New research suggests that some individuals may face increased risks for developing a type of severe headache after going through bariatric surgery, a weight loss procedure that may be prescribed to some obese individuals.
For the new study, which was published in the journal Neurology on Oct. 22, Wouter Schievink, from the Cedars-Sinai Medical Center in Los Angeles, and colleagues studied more than 300 individuals with history of spontaneous intracranial hypotension, a condition that occurs when the cerebral spinal fluid, a fluid around the brain, leaks.
The condition can cause headaches that appear when patients are upright and then disappear when they lie down, and which can be accompanied by vomiting, nausea, stiffness of the neck and concentration difficulties.
The researchers also involved 245 individuals who have unruptured intracranial aneurysms, another condition that also causes headaches and found that of the 338 subjects with spontaneous intracranial hypotension, 11, or 3.3 percent had weight loss surgery.
Those with intracranial aneurysms, on the other hand, only had two who underwent bariatric surgery or about 0.8 percent of the subjects in the group leading the researchers to conclude a possible association between weight loss surgery and spontaneous intracranial hypotension.
"This case-control study shows that bariatric surgery is a potential risk factor for spontaneous intracranial hypotension," Schievink and colleagues wrote.
In the 11 study participants with spontaneous intracranial hypotension who underwent bariatric surgery, the headaches started as early as within three months to 20 years after the surgery. Treatment relieved the headaches in nine of these patients while two continued to experience headaches even after treatment.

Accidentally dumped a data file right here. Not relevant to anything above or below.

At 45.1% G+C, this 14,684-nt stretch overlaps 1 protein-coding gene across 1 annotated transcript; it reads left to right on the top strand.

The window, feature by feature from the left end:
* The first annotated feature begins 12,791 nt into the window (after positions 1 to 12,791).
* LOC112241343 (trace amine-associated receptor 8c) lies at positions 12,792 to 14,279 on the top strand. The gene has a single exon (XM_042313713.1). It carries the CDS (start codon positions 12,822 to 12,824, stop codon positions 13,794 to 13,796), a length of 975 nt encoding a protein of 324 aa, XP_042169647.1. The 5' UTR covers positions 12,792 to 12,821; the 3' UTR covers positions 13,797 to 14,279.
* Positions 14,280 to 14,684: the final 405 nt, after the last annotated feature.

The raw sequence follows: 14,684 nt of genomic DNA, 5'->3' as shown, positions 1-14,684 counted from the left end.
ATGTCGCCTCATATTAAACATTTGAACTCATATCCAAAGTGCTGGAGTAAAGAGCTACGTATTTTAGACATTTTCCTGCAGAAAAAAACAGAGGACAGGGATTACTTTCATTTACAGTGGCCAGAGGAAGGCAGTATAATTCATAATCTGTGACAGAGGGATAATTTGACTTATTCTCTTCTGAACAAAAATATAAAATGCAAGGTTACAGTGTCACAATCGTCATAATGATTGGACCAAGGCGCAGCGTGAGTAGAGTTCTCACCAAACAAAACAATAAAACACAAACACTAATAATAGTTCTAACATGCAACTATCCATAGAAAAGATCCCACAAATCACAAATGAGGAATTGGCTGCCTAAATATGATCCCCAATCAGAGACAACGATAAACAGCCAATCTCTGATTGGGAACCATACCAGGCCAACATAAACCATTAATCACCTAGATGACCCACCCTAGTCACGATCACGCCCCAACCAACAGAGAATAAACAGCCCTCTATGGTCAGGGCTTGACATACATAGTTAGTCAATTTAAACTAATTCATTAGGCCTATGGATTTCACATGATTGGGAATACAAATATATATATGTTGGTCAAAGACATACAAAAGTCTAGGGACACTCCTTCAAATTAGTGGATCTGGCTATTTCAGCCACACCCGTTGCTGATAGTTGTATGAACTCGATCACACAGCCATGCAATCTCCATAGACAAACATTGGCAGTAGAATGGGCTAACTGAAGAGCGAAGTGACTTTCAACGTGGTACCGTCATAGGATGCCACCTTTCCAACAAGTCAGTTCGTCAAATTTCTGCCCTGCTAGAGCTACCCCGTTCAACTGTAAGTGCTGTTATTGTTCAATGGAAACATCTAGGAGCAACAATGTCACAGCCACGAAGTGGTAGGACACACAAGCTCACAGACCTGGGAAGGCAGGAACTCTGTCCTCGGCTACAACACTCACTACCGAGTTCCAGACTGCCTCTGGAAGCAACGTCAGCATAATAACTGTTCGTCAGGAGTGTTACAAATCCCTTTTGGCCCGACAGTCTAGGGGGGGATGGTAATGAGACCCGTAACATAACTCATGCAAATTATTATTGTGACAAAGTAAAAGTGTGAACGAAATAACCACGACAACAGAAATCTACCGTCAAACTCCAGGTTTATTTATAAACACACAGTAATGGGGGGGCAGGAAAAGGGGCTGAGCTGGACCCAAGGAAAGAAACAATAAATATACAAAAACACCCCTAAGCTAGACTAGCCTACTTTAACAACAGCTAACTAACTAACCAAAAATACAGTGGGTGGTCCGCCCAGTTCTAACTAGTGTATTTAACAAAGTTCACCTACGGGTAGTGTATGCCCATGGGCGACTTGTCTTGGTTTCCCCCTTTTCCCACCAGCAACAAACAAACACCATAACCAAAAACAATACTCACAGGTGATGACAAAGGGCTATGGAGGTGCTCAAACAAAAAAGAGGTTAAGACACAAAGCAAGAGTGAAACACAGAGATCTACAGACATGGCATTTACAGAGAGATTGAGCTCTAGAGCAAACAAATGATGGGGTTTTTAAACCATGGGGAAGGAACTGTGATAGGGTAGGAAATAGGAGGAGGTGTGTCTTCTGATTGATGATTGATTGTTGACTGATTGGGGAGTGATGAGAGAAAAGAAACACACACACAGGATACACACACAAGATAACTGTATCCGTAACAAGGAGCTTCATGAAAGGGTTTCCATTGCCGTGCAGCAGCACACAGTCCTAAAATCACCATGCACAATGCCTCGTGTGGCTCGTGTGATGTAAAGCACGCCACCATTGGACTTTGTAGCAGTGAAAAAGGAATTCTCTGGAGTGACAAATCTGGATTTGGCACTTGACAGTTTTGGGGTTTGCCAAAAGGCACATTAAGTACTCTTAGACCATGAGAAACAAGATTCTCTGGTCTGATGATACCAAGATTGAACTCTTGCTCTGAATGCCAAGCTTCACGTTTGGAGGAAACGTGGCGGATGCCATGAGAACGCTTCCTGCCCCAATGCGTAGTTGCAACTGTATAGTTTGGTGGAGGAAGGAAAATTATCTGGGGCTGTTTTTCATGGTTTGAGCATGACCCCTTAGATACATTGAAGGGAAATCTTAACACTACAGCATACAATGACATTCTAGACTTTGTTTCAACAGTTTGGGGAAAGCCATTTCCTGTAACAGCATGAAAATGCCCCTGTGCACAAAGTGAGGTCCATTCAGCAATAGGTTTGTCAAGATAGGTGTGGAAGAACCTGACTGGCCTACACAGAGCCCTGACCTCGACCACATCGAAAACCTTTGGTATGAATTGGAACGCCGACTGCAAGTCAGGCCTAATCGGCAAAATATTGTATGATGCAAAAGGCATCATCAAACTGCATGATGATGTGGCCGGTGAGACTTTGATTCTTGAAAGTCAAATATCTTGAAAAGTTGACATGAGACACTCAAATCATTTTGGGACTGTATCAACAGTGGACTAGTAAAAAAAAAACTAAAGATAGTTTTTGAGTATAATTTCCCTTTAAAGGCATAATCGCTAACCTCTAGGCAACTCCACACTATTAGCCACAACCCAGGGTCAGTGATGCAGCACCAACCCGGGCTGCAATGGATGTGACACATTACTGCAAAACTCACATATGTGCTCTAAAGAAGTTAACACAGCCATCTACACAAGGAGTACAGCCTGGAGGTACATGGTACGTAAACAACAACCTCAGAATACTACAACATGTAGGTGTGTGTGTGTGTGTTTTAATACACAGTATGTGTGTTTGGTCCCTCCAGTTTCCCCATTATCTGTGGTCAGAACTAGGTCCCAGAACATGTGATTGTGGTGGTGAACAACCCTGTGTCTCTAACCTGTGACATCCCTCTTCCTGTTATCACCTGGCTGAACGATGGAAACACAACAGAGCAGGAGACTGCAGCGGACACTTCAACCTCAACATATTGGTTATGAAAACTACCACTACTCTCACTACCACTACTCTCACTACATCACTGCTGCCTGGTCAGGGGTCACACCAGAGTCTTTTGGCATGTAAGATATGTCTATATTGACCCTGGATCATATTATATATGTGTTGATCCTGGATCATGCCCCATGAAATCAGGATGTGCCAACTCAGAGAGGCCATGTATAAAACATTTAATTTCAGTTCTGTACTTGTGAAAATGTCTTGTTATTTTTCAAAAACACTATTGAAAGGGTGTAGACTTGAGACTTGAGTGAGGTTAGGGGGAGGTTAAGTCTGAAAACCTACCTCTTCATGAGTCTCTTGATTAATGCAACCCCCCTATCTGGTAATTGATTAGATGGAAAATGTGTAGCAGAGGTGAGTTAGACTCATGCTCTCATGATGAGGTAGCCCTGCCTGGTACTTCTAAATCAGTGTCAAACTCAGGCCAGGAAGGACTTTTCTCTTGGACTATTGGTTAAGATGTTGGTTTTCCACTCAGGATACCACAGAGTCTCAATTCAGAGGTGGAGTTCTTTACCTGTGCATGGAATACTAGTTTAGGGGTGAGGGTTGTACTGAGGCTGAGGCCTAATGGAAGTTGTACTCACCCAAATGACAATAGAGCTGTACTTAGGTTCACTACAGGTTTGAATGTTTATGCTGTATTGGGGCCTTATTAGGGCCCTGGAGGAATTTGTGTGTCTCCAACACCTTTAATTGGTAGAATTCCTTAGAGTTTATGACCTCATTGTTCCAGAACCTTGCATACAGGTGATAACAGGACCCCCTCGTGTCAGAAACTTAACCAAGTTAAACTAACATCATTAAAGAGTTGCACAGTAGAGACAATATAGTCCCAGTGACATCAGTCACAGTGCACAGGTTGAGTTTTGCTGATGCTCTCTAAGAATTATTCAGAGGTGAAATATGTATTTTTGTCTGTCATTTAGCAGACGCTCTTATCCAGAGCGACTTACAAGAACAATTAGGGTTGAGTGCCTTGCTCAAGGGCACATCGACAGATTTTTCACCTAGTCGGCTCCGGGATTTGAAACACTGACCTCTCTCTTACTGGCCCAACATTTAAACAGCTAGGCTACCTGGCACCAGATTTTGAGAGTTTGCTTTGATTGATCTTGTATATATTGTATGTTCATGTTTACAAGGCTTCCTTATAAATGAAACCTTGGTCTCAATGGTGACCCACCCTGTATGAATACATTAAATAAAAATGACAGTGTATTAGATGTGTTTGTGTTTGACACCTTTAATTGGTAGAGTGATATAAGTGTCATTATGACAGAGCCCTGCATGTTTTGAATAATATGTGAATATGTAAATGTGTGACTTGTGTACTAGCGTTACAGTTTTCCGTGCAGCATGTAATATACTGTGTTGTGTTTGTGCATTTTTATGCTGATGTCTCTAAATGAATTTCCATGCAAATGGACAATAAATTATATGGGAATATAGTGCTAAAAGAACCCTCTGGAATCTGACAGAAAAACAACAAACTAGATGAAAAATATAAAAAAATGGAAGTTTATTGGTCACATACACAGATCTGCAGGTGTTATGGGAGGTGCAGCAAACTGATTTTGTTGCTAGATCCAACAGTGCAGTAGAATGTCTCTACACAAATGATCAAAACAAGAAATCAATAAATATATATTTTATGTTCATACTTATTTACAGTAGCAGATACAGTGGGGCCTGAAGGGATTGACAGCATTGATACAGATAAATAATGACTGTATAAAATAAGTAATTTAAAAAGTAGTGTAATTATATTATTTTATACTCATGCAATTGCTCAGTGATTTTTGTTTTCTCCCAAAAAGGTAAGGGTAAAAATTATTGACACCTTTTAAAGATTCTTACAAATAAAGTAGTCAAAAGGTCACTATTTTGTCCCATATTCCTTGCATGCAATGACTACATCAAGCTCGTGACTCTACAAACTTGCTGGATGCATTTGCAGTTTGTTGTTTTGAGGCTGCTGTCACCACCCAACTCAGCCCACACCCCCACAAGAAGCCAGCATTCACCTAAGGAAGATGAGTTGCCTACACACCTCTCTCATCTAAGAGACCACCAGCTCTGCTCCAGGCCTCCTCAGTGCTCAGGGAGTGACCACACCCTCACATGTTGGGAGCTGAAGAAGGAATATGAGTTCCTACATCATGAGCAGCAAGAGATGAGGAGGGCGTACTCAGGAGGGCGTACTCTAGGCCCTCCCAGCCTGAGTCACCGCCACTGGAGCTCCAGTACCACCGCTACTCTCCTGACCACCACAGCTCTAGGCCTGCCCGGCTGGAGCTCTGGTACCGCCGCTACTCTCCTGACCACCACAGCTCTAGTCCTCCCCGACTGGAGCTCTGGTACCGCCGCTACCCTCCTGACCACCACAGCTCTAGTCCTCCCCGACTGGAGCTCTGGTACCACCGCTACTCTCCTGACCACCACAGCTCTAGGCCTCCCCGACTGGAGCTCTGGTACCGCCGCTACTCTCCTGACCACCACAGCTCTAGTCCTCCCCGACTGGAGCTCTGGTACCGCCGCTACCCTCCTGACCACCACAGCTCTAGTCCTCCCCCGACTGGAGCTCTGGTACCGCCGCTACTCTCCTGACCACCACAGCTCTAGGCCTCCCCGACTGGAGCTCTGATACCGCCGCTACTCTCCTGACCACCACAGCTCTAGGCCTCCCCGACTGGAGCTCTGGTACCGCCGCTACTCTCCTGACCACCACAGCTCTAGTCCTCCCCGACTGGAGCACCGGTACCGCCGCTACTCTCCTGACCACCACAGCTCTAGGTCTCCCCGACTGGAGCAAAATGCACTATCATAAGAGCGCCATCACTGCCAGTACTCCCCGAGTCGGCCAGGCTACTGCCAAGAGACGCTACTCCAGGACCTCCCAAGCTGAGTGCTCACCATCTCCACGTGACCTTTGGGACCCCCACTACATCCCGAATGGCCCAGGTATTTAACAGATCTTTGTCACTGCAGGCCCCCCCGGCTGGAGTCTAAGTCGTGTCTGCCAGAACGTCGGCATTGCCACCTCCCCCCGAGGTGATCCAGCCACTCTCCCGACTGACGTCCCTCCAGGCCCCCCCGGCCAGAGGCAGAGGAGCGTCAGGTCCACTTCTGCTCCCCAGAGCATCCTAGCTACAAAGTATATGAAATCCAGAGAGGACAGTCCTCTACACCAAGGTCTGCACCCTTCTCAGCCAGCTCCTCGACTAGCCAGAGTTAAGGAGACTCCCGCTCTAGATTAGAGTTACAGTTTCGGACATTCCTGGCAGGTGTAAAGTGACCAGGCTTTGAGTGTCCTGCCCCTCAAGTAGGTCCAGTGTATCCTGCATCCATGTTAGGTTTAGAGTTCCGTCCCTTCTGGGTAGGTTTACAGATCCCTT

Although 3.3 percent appears small, the researchers find it significant enough to warn about the possible link between weight loss surgery and spontaneous intracranial hypotension.
"It's important for people who have had bariatric surgery and their doctors to be aware of this possible link, which has not been reported before," Schievink said. "This could be the cause of sudden, severe headaches that can be treated effectively, but there can be serious consequences if misdiagnosed."
Figures from the U.S. Centers for Disease Control and Prevention (CDC) show that nearly 35 percent of American adults are obese, which places them at an increased risk for potentially fatal health conditions such as heart disease, stroke, type 2 diabetes and certain types of cancer. Obese individuals may be recommended to undergo weight loss surgery if lifestyle changes do not work for them.